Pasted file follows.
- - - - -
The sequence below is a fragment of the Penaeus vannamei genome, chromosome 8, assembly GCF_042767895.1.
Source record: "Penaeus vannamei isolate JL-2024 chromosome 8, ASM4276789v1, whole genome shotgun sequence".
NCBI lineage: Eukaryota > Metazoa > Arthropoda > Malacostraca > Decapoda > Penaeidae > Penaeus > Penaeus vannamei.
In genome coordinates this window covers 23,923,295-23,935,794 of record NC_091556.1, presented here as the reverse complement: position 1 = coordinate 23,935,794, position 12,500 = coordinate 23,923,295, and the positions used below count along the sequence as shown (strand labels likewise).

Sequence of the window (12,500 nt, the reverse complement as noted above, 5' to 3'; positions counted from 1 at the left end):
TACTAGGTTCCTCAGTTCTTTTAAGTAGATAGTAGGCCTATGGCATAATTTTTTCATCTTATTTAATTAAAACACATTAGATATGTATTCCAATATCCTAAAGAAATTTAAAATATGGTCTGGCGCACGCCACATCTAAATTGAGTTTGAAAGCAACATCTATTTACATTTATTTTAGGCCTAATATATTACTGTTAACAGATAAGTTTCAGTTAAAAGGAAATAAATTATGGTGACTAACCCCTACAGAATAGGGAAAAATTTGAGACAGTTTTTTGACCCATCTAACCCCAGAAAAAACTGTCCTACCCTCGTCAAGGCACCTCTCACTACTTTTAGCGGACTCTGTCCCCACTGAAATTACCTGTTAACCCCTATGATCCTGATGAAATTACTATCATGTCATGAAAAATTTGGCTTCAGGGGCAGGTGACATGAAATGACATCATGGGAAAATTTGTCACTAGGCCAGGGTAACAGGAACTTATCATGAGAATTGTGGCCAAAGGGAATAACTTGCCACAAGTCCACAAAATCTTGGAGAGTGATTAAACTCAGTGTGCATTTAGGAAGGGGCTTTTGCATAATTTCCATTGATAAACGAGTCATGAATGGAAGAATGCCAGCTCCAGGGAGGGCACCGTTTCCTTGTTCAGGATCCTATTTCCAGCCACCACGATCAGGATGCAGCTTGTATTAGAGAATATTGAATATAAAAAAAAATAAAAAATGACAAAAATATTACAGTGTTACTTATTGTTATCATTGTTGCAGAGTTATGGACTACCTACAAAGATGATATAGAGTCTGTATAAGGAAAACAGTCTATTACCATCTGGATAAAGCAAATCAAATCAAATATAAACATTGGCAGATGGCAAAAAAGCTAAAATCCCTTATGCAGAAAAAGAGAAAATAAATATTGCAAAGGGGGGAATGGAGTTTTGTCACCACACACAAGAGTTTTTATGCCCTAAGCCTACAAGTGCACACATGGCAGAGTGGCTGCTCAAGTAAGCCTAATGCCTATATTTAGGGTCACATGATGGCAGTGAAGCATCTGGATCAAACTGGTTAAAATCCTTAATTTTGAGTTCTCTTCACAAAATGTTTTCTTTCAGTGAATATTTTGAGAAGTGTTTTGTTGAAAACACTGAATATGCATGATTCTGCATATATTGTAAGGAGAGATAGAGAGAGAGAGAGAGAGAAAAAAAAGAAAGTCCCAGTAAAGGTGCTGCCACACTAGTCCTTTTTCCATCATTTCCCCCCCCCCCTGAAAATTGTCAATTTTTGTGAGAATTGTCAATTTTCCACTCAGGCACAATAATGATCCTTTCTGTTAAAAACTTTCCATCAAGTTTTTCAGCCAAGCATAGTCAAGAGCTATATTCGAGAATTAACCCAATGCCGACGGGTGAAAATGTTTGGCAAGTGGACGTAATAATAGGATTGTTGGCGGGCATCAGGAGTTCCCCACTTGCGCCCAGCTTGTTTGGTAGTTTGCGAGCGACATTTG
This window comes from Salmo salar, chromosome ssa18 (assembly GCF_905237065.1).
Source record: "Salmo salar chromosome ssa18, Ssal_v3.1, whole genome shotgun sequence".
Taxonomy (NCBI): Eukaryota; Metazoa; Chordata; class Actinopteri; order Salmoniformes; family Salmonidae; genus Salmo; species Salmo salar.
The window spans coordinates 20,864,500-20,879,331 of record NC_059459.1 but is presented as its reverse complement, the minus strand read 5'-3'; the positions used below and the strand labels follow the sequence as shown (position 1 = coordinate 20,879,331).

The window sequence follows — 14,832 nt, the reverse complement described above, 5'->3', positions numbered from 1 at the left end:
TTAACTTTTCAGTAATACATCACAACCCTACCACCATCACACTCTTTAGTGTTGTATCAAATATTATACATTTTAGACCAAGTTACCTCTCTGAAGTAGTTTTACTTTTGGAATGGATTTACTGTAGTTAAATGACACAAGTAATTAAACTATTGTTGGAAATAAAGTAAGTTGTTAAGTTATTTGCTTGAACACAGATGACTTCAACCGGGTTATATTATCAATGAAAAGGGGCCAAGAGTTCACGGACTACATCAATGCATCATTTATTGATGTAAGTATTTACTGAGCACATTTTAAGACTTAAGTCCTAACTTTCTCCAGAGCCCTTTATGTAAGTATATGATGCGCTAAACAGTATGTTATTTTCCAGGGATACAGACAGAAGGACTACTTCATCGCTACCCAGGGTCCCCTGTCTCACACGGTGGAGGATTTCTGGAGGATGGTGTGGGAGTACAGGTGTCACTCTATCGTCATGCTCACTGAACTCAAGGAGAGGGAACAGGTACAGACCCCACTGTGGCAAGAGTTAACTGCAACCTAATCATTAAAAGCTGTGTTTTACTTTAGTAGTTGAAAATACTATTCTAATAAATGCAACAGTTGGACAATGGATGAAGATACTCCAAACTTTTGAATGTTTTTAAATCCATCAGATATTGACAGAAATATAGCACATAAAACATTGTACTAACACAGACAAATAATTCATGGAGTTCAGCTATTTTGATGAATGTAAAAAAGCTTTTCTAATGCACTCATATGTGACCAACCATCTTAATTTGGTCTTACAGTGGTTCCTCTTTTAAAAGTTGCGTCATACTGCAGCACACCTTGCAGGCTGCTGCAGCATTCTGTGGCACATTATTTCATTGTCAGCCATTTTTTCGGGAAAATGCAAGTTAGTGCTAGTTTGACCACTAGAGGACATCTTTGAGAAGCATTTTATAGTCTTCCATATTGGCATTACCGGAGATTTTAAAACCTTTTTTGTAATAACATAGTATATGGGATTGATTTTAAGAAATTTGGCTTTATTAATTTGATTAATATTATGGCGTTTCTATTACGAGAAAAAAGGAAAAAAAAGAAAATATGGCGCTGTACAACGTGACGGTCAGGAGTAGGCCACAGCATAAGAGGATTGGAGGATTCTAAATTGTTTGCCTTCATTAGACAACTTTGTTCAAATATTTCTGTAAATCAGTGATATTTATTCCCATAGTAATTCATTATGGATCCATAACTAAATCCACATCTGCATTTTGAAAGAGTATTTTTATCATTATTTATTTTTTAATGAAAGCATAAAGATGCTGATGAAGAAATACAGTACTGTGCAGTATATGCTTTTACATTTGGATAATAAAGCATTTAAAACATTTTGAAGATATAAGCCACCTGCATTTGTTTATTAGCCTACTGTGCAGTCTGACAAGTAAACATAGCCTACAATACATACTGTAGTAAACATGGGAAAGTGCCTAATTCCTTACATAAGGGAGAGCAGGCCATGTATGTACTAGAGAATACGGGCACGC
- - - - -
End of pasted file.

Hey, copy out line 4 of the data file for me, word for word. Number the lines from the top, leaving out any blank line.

In genome coordinates this window covers 23,923,295-23,935,794 of record NC_091556.1, presented here as the reverse complement: position 1 = coordinate 23,935,794, position 12,500 = coordinate 23,923,295, and the positions used below count along the sequence as shown (strand labels likewise).